How to use TechCrunch's tool to see if your Android device has been compromised

Tool matches phone's IMEI number against leaked list

Google-owned Android is one of the most widely used smartphone operating systems. Bloomberg
Beta V.1.0 - Powered by automated translation

TechCrunch, an American technology and business website, on Wednesday launched a spyware detection tool to help users see if their devices have been compromised by spyware.

The new tool will help users detect if any spyware apps such as TheTruthSpy have made it on to their mobile phones, TechCrunch said in a statement.

It also gives suggestions for actions to take should a user find their device has been compromised.

“These stealthy apps are often surreptitiously installed by someone with physical access to a person’s device and are designed to stay hidden from home screens,” said Zack Whittaker, TechCrunch's security editor.

Spyware is malicious software that compromises a user's device, collects information and transmits it to third parties without the owner’s consent or knowledge.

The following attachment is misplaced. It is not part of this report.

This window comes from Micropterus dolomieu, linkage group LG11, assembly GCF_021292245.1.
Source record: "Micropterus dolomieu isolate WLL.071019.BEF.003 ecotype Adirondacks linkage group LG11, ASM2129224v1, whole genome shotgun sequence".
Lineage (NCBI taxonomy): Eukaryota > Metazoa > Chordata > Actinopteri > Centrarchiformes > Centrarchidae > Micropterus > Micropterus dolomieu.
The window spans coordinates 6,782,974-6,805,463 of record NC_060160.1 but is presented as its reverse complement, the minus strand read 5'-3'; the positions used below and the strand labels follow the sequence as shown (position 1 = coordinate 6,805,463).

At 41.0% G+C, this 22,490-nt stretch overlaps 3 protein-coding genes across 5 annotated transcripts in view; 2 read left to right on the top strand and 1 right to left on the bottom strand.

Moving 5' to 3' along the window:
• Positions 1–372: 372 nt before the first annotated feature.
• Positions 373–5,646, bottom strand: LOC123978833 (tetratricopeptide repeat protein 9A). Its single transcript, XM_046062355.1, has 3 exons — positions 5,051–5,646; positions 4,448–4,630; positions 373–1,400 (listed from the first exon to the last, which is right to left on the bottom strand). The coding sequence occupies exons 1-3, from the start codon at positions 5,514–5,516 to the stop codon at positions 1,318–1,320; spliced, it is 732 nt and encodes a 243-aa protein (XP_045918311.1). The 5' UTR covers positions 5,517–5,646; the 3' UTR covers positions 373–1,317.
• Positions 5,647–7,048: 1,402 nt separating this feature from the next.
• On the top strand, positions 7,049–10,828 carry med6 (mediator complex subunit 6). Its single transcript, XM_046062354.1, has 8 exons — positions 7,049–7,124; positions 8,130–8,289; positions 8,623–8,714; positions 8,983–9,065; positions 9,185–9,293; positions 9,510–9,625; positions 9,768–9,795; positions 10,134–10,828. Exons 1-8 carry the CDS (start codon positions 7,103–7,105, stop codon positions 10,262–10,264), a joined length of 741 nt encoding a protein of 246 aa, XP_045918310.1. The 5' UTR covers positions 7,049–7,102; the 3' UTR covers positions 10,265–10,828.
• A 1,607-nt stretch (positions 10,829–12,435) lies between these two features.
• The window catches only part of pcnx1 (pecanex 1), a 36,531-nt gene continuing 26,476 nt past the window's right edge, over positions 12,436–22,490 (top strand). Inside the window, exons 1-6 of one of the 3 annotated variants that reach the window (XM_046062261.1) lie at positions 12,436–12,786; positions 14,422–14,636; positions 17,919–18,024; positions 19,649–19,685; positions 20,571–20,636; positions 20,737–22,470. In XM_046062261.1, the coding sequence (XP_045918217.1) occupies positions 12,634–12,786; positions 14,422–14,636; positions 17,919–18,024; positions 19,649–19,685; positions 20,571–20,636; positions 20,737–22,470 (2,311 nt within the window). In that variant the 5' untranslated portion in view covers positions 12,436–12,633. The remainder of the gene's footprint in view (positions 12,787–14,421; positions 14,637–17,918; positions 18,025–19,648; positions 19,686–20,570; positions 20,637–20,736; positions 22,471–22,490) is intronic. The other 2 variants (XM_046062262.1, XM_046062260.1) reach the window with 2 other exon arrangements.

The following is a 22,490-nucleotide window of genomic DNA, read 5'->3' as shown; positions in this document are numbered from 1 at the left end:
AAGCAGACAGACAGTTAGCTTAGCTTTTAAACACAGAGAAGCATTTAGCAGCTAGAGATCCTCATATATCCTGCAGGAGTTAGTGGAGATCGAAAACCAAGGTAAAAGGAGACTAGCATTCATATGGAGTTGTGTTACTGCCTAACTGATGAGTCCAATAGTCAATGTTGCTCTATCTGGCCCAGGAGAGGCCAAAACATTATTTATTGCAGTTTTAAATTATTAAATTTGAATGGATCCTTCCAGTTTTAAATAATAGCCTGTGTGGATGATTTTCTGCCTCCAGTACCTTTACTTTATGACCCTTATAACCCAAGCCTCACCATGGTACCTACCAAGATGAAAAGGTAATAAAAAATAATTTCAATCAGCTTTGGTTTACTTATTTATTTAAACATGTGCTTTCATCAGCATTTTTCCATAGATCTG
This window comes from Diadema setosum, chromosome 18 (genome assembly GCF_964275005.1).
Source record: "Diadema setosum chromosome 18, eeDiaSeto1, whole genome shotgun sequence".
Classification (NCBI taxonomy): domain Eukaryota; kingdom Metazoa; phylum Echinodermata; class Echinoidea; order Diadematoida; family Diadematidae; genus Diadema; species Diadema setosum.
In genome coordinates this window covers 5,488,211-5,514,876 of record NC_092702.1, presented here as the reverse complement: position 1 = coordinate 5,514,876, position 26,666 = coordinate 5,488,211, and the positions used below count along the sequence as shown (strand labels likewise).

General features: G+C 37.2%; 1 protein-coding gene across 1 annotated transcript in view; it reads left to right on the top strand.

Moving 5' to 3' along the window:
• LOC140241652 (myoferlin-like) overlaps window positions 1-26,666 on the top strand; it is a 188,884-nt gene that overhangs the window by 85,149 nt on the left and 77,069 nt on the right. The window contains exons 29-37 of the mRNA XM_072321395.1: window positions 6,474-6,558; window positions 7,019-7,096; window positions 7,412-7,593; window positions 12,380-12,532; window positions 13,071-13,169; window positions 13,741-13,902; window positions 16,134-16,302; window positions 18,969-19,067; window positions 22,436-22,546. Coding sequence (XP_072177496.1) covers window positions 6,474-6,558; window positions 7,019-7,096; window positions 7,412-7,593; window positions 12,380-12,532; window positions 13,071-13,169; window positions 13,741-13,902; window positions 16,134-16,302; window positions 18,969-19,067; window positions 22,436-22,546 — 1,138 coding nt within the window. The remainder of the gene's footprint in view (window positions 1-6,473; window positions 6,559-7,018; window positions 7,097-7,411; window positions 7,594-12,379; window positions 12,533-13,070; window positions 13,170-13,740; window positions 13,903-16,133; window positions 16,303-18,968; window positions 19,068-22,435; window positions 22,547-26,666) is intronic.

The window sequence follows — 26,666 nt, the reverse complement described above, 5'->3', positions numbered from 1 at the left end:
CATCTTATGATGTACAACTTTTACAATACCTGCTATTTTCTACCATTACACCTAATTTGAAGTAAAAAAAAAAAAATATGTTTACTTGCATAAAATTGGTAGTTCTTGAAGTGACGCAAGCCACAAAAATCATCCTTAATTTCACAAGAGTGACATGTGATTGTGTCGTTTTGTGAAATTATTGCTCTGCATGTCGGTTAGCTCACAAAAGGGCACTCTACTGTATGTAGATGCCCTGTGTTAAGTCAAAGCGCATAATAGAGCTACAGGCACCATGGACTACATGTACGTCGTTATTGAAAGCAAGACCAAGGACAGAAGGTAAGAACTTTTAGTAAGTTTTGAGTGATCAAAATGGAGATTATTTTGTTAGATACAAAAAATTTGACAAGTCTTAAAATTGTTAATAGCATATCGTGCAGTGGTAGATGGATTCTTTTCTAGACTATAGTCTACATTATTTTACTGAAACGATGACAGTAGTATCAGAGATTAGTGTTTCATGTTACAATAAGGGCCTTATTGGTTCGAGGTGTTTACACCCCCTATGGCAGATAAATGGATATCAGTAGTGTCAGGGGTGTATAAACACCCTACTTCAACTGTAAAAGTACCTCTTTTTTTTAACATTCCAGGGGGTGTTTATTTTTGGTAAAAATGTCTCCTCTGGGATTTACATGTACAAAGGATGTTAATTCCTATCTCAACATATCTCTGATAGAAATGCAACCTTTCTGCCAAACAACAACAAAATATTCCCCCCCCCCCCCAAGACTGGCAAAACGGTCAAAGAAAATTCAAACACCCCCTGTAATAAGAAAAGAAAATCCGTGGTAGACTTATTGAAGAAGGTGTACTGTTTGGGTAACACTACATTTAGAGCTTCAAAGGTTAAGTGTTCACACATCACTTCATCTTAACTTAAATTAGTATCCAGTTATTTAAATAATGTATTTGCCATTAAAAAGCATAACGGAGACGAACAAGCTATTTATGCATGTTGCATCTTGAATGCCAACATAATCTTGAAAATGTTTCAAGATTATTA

These spyware apps let third parties — who are often known to the victims — gain access to confidential phone data such as call details, text messages, contacts, location data, personal videos and photos in real time.

“In June, a source provided TechCrunch with a cache of files dumped from the servers of TheTruthSpy’s internal network … [it] included a list of every Android device that was compromised by any of the spyware apps in TheTruthSpy’s network up to April 2022,” Mr Whittaker said.

However, the leaked information did not have enough details for TechCrunch to find the owners of compromised devices.

That’s why they built the spyware look-up tool.

The tool works by comparing individual devices against the leaked list of unique device identifiers, such as IMEI numbers.

An IMEI number is a 14- to 15-digit number that is unique to a phone. It can be found by typing *#06# on the keypad.

“The tool allows anyone to check for themselves if their Android device was compromised by these apps, and how to remove the spyware … if it’s safe to do so,” Mr Whittaker said.

Google-owned Android is one of the most widely used smartphone operating systems. It was used on more than three billion active devices around the world as of May last year.

How to check if your Android device was compromised

Visit this webpage from a trusted device. Enter the IMEI number or device advertising ID of the device you suspect to be compromised into the look-up tool.

If the tool shows a “match”, it means that IMEI number was on the leaked list.

Updated: August 17, 2022, 8:52 PM